In another alternative embodiment of the burner according to the invention, a zone of the catalyzer structure containing the inlet end can be equipped with turbulators and constructed catalytically highly active, whereby in an area between the inlet end and outlet end of the catalyzer structure a zone constructed without turbulators is constructed catalytically active, whereby a zone of the catalyzer structure containing the outlet end is equipped with turbulators. In this embodiment, the combustion reaction of the entering reaction mixture is already started at the inlet, whereby the highly active catalyst enables low ignition temperatures. Since no turbulators are arranged in the area following downstream, a relatively low pressure loss results so that relatively high flow speeds are present. This measure reduces the risk that the homogeneous gas phase reaction still ignites inside the catalyzer structure. An intensive mixing of the exiting individual streams is again achieved here in the outlet zone in order to improve the creation of the homogenous gas phase reaction.

Aspects of the invention are based on the recognition that, given appropriate adaptations, especially with respect to material selection and catalyst selection, it is possible to use a structure as it is known in principle, for example from the above mentioned WO 99/62629 and WO 99/34911 documents, in a catalytically operating burner, in particular for a gas turbine system, as a catalyzer structure.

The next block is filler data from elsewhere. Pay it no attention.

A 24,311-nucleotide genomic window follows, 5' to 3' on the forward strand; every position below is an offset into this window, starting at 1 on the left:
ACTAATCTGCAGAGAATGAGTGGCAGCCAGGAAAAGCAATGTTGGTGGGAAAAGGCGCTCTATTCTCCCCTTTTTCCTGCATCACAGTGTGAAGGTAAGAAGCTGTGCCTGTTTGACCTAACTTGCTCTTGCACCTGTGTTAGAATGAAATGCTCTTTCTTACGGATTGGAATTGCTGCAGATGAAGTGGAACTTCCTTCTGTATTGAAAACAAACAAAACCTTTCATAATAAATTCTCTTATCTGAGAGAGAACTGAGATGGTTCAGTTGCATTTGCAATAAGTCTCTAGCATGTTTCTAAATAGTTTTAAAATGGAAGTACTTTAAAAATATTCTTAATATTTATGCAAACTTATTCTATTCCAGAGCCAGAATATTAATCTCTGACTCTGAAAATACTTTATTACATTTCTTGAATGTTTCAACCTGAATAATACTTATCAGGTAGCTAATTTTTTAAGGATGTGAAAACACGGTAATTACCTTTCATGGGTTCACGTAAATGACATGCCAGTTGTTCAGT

Other important characteristics and advantages of the invention may be gained from the secondary claims, drawings and associated description in reference to the drawings.

BRIEF DESCRIPTION OF DRAWINGS

Exemplary embodiments of the invention are shown in the drawings and described in more detail in the following description. The schematic drawings show in:

FIG. 1 illustrates a greatly simplified depiction of the principles of a first embodiment of a burner according to the invention,

FIG. 2 illustrates a view as in FIG. 1, but for a second embodiment,

FIG. 3 illustrates a view as in FIG. 1, but for a third embodiment,

FIG. 4 illustrates a view of a section of a catalyzer structure according to the invention for a first embodiment,

FIG. 5 illustrates a perspective view of a section of the catalyzer structure, but for a second embodiment,

FIG. 6 illustrates a view as in FIG. 4, but for a third embodiment,

FIG. 7 illustrates a perspective view of a component of the catalyzer structure,

FIG. 8 illustrates a view as in FIG. 7, but for another embodiment, and

FIG. 9 illustrates a view as in FIG. 7, but for another embodiment.